Seance on a Wet Afternoon (1964)

  |  Crime, Drama

Seance on a Wet Afternoon (1964) Poster

A medium and her husband stage a kidnapping in order for her to pretend to solve the crime and achieve fame.




  • Kim Stanley in Seance on a Wet Afternoon (1964)
  • Seance on a Wet Afternoon (1964)
  • Gerald Sim in Seance on a Wet Afternoon (1964)
  • Richard Attenborough in Seance on a Wet Afternoon (1964)
  • Seance on a Wet Afternoon (1964)
  • Seance on a Wet Afternoon (1964)

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10 December 2004 | dglink
| A Baffling Oscar Oversight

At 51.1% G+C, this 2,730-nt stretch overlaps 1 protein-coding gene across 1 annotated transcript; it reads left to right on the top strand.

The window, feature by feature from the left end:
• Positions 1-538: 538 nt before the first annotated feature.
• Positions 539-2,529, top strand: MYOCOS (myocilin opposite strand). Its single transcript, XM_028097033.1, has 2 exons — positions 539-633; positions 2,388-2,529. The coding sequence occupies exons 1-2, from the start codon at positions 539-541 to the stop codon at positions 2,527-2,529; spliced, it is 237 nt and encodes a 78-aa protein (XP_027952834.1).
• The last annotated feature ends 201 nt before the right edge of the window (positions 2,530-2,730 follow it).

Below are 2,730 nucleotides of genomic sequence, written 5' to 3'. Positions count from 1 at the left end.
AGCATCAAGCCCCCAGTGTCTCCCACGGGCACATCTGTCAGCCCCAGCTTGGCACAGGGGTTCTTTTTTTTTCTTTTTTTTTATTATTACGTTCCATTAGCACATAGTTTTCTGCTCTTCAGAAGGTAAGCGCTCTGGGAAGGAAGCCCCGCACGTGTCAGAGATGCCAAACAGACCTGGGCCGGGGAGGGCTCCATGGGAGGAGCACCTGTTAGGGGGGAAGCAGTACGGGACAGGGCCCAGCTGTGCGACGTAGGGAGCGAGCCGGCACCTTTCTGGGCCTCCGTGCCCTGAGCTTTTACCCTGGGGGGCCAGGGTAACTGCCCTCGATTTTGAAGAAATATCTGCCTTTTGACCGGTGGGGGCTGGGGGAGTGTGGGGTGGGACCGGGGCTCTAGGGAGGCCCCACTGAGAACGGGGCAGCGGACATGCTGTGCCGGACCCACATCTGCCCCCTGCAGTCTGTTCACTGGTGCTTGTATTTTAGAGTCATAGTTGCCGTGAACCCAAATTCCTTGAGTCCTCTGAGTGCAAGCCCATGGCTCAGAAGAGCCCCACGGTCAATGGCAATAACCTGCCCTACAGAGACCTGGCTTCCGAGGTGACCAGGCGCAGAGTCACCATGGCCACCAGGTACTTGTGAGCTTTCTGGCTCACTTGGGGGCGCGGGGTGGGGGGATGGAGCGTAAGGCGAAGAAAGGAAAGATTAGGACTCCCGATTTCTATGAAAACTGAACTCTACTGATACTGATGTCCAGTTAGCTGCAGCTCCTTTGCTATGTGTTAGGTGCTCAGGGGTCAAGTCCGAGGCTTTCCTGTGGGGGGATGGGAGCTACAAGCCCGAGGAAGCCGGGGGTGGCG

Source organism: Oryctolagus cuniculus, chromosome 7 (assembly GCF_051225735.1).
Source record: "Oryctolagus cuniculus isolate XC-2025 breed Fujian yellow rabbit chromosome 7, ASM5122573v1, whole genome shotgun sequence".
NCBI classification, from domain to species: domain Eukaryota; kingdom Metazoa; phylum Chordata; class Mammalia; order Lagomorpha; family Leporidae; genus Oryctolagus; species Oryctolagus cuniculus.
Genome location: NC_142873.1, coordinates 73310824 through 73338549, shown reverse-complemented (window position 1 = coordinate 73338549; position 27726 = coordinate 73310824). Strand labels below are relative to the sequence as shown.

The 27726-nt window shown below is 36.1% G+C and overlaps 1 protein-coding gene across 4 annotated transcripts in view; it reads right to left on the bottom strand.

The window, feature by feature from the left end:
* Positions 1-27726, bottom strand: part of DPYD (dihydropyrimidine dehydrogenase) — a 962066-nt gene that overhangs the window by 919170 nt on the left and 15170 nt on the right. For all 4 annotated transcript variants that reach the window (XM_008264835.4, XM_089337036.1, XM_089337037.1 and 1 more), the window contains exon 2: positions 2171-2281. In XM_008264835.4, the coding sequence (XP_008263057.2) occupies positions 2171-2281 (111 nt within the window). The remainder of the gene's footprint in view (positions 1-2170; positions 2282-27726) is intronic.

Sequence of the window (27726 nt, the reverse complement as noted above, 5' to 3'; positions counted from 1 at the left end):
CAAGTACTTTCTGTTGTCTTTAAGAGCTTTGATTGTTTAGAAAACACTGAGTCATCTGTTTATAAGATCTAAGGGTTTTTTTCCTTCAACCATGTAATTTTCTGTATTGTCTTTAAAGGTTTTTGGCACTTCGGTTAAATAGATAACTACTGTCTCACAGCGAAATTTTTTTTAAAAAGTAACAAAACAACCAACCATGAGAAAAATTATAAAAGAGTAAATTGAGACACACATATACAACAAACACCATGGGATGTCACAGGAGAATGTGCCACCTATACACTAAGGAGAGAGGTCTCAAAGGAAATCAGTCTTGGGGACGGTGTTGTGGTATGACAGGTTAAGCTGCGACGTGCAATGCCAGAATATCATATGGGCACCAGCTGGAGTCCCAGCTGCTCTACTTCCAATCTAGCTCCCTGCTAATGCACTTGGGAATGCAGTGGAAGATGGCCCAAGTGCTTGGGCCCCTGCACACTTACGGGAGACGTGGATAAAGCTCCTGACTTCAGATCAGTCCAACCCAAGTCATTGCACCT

Over the years, the Oscars have often gone to performers and films that seemed to make little sense at the time and subsequently failed to stand the test of time. While Julie Andrews was certainly marked for stardom, her singing nanny did not hold a candle to Kim Stanley's tour-de-force as Myra in "Seance on a Wet Afternoon," either in 1964 or in 2004. One wonders in retrospect if any of the voters actually saw this brilliant, minor masterwork. If they had, how did Richard Attenborough's performance get overlooked? His subtle underplaying as the passive husband is in perfect sync to Stanley's showy turn as the medium and deserved Academy recognition as much as and perhaps more than his direction of "Gandhi." The taut screenplay and direction by Bryan Forbes, the fine black and white cinematography by Gerry Turpin, and John Barry's music also deserved recognition. Unfortunately, Hollywood was into big musicals in 1964, and the Academy's nominations were showered on "My Fair Lady" and "Mary Poppins," while more serious fare such as this film was overlooked. While "Lady" clunks along today as a leaden stage-bound adaptation and "Poppins" does not seem quite as charming as it did, "Seance on a Wet Afternoon" and the two brilliant performances at its center remain as riveting as they were 40 years ago. Fortunately, the Academy has shown some maturity in recent years, and films such as this are more often recognized, which raises their profiles and brings them to the attention of viewers who might otherwise miss them. Without any recognition other than recommendations from those few who have seen this character-driven suspense gem, "Seance" has been little seen and remains a cinematic jewel that awaits discovery and its deserved place among British film classics.

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